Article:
“Russians” tended to be an ethnic classification in the 19th century that included White Russians, Ukrainians, Russian Jews, and “pure Russians.” Various estimates placed Newark’s Russian population at 16,000 to 20,000 people. Most Russians came to the United States and to Newark at about the same time, with the earliest group arriving during the 1890s. Two other large groups of immigrants came around 1905 and during or after the World War for economic reasons, and to escape political persecution.
Compared with other U.S. cities, Newark had one of the smallest populations of Russian immigrants. According to writer A. Basil Wheeler, there were three groups of Russian immigrants: the intelligentsia, skilled workers, and former farmers and peasants. The most easily adjusted to American life were the intelligentsia; the latter two groups were the most radical, yearning for some form of socialist revolution.
Russians congregated in their social halls and lived throughout the city, but particularly in what is now the Central Ward (near Morton Street near the Ukrainian Church) and the East Ward.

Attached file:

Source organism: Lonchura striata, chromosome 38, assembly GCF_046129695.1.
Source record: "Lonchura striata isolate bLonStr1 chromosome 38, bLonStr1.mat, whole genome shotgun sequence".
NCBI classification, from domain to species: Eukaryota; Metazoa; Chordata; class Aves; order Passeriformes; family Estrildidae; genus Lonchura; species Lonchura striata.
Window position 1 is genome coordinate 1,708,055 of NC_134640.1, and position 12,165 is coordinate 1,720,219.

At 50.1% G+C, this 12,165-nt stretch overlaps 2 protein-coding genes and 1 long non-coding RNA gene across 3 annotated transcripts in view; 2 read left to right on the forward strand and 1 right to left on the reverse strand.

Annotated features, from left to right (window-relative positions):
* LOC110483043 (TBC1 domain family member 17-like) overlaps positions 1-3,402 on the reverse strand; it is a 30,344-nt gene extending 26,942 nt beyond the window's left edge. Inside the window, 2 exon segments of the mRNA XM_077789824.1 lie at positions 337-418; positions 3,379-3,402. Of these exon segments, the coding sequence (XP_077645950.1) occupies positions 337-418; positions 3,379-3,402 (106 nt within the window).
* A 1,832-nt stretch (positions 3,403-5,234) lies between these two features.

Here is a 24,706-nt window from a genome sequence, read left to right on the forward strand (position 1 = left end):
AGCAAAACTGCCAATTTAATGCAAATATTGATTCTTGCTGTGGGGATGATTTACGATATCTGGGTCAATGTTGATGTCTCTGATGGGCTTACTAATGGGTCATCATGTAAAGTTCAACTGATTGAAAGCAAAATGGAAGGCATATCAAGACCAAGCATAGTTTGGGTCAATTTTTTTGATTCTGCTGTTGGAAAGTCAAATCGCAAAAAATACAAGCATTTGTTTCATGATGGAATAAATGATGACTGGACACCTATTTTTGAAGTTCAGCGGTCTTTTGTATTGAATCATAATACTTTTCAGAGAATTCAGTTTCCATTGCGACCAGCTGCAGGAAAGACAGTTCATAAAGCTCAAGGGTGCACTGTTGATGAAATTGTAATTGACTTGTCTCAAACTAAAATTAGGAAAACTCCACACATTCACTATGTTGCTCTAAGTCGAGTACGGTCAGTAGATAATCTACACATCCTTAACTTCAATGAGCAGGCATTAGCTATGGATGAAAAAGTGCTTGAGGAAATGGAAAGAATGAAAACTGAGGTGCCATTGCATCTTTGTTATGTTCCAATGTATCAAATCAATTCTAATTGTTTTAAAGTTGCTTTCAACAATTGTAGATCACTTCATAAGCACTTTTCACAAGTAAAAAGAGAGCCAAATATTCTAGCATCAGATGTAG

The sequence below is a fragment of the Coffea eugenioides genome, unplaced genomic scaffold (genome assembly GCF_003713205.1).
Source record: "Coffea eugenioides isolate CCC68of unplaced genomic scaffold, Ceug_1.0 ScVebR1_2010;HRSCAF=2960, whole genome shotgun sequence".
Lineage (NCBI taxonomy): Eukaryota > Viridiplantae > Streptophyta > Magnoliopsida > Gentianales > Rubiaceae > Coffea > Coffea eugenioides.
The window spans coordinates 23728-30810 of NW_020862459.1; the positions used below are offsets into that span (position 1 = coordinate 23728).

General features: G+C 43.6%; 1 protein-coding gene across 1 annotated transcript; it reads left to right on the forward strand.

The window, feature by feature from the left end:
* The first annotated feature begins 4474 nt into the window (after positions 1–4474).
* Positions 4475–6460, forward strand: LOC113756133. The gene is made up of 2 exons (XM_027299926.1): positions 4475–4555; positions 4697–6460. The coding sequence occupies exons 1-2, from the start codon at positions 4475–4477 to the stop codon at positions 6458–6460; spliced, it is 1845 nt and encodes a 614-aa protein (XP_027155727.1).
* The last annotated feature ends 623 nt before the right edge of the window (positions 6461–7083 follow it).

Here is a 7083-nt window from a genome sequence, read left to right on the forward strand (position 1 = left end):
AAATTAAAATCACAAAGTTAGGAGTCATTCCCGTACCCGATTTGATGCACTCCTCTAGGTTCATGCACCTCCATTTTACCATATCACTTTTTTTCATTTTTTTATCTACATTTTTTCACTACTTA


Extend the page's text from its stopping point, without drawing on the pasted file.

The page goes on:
Charles F. Cummings, Knowing Newark: Selected Star-Ledger Columns by Charles F. Cummings.
John Cunningham, Newark.
A. Basil Wheeler, “The Russians in Newark,” WPA Ethnic Survey.
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Storefront of a Puerto Rican-owned grocery store in Newark in 1966. — Credit: Newark Public Library
Some of Newark’s Portuguese community hold a banquet at the Robert Treat Hotel to honor the aviators of the Lisbon-Macau Raid on August 24, 1924. — Credit: Newark Public Library
Ribbon from the “Dia De Portugal” (Portugal Day), a longstanding tradition in Newark to celebrate the culture and heritage of the city’s Portuguese community. — Credit: Newark Public Library
Cover page from the 30th Anniversary journal of Newark’s Luso-American Fraternal Association in 1969. Newark’s Portuguese residents are very committed to their clubs, social organizations, and churches in the East Ward. — Credit: Newark Public Library